A Trip To Seattle’s Selfie Museum Poses A Boost To Self-Confidence
BY TALI CALLES
The night before a recent visit to Seattle, I began researching unique and fun poses in preparation for my upcoming trip to the Instagram-friendly concept of an art exhibit: the Seattle Selfie Museum.
(In a note on its website about COVID-19, staff say the museum is closed until at least March 31 due to cornonavirus and public health concerns. According to the museum: “We are monitoring the evolving situation closely and will announce any further operational changes through our regular channels, including our website and social media.” )
The original Selfie Museum began in Denver, Colorado, but its owners came to the West Coast with over 20 installations, featuring a washing machine, a banana swing and a mirrored room with glowing spheres.
Upon scouring their website in search of tickets, I noticed the importance of buying them in advance; sold-out weekends are no joke with this place.
On weekdays, adult tickets are $29, and $34 on weekends. Kids ages 5-12 are $22. Kids 4 and under are free.
Once finding it, visitors will enter a small lobby leading to eccentric installations and flashy colors on every corner. After giving the front-desk your name, staff will stamp your hand and advise visitors of three important rules: have fun, take lots of pictures and don’t break anything.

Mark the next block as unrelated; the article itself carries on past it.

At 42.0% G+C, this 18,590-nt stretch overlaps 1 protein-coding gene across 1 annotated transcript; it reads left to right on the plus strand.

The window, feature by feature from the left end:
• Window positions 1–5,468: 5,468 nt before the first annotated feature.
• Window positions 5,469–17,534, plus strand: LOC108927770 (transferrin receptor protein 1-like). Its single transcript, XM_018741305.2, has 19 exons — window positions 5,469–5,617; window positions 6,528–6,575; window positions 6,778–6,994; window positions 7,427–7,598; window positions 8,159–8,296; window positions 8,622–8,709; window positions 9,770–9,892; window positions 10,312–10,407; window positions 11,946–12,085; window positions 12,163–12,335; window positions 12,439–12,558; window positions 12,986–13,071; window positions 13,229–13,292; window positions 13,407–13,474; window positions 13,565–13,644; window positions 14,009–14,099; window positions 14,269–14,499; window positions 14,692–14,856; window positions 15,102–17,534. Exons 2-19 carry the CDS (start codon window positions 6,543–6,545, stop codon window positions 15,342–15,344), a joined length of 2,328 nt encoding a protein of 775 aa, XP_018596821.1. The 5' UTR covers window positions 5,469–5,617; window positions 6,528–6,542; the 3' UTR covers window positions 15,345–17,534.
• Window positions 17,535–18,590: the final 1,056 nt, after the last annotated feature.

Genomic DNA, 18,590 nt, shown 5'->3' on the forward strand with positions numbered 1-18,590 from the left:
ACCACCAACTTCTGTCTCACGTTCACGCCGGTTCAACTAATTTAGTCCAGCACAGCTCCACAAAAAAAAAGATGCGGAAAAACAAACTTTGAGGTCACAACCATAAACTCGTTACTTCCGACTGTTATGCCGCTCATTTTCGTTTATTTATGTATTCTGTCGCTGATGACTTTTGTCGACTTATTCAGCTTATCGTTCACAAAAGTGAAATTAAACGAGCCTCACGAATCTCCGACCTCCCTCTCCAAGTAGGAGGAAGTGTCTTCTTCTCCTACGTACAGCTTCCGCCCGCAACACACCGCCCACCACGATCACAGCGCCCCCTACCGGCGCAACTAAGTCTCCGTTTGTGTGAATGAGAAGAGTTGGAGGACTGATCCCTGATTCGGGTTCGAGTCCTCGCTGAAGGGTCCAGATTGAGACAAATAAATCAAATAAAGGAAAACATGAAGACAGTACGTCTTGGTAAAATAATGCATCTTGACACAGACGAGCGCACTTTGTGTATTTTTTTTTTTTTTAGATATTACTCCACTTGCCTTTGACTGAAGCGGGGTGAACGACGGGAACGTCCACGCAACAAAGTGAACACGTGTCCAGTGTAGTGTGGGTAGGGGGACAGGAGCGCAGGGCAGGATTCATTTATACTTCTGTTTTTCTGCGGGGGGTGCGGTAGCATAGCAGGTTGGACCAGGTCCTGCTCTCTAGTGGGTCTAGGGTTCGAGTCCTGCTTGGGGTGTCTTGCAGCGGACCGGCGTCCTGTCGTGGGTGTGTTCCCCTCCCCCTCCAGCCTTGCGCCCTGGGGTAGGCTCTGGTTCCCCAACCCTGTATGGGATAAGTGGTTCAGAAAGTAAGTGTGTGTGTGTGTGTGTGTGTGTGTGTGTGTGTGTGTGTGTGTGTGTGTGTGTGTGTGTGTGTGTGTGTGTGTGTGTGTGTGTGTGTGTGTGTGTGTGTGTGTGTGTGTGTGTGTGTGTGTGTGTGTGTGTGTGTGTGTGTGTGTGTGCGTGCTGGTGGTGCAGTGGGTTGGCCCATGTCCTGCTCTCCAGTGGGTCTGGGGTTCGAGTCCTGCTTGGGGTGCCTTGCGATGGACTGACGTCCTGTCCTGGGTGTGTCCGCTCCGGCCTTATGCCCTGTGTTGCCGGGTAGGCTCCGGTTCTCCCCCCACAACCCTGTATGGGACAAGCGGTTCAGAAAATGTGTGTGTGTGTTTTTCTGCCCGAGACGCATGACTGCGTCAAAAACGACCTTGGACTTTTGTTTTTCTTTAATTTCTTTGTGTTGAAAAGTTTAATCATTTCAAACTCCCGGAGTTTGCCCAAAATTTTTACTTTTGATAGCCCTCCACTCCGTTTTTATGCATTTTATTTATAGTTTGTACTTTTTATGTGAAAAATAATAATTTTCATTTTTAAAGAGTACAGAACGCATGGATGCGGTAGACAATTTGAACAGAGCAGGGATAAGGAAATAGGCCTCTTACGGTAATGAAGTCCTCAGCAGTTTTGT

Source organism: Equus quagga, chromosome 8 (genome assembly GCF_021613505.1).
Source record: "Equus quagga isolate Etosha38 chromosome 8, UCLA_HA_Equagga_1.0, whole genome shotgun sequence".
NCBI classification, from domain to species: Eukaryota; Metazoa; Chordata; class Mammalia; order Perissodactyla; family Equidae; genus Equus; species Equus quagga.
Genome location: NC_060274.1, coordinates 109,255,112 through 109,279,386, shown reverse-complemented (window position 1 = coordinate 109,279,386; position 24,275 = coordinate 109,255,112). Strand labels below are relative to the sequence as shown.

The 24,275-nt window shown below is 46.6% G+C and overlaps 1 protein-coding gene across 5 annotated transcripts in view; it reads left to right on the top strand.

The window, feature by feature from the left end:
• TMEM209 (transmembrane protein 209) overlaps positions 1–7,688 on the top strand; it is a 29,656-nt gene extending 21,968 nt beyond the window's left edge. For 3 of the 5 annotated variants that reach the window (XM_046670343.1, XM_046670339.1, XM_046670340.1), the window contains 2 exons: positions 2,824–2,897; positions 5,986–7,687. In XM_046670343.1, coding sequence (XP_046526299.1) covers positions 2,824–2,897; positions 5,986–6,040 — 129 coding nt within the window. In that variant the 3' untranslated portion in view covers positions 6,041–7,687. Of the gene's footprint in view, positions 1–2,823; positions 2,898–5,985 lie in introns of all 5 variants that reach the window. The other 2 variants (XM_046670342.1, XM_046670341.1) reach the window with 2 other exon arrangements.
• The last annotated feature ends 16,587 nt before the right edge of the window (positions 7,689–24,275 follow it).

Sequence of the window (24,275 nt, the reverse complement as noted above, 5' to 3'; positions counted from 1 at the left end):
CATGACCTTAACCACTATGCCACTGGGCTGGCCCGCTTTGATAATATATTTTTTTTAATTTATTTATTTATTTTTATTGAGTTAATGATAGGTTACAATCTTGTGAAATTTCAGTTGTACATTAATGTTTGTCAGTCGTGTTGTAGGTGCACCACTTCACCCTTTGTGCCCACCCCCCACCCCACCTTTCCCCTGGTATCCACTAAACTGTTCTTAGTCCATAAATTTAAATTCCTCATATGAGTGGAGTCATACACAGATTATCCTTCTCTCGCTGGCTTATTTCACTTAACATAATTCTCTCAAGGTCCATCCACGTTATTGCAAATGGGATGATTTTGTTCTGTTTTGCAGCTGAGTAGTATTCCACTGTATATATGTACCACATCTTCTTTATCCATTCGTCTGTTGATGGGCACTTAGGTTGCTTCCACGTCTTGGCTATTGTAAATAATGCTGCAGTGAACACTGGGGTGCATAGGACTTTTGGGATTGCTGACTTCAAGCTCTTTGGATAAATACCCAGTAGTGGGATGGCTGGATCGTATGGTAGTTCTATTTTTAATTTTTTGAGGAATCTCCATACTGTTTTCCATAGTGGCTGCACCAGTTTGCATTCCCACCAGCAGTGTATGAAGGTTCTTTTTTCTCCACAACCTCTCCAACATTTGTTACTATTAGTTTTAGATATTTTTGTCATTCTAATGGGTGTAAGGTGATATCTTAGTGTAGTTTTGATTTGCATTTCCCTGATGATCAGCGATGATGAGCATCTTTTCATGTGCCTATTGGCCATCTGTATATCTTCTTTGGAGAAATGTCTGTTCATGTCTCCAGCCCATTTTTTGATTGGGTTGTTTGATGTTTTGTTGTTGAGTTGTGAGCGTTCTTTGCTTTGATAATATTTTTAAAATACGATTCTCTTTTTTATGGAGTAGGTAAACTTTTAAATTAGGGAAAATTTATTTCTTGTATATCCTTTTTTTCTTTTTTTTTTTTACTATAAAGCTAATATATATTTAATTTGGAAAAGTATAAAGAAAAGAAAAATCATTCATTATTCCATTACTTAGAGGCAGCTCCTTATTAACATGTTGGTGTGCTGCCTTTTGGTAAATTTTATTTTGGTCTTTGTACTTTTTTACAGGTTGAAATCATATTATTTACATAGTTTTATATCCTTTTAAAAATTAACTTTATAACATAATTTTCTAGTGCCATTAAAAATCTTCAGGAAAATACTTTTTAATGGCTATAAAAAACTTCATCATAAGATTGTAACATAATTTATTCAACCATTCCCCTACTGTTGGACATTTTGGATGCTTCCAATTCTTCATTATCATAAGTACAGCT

Ascending a staircase, visitors may notice striking installations such as a bathtub with rubber ducks inside a ball pit. They may also notice heaps of people surrounding every installation watching others begin their amateur photo shoots.
Attendees may initially feel a bit uncomfortable and awkward posing for pictures while strangers glance at them. I did. But after awhile, you’ll realize everyone is doing the Exact. Same. Thing.
With my confidence regained, I went through each installation with a growing send of ease, taking pictures and interacting with others who were vying for that perfect pose.
I left the photo-friendly space after two hours of exploring and an overflowing camera roll. (Attendees are only supposed to stay for an hour to allow for more people to enter, but no employees enforced that rule.)
Some controversy surrounds the Selfie Museum, as it defies what a typical museum is. People argue that it shouldn’t be called a museum, and is simply an attraction where people can take pictures.
With a five-star rating on Yelp, visitors rave about the friendly staff and innovative backdrops.
People may say it’s an overpriced novelty attraction, but I experienced it as a worthwhile one-time fun outing.
Making the trip boosted my confidence by posing with several art installations. Though between having to deal with the crowds and higher prices on weekends, it may be awhile before I return to snap pics again.
Tali Calles is a student in WSU’s Murrow College of Communication and an experiential learner with NWPB for the spring 2020 semester.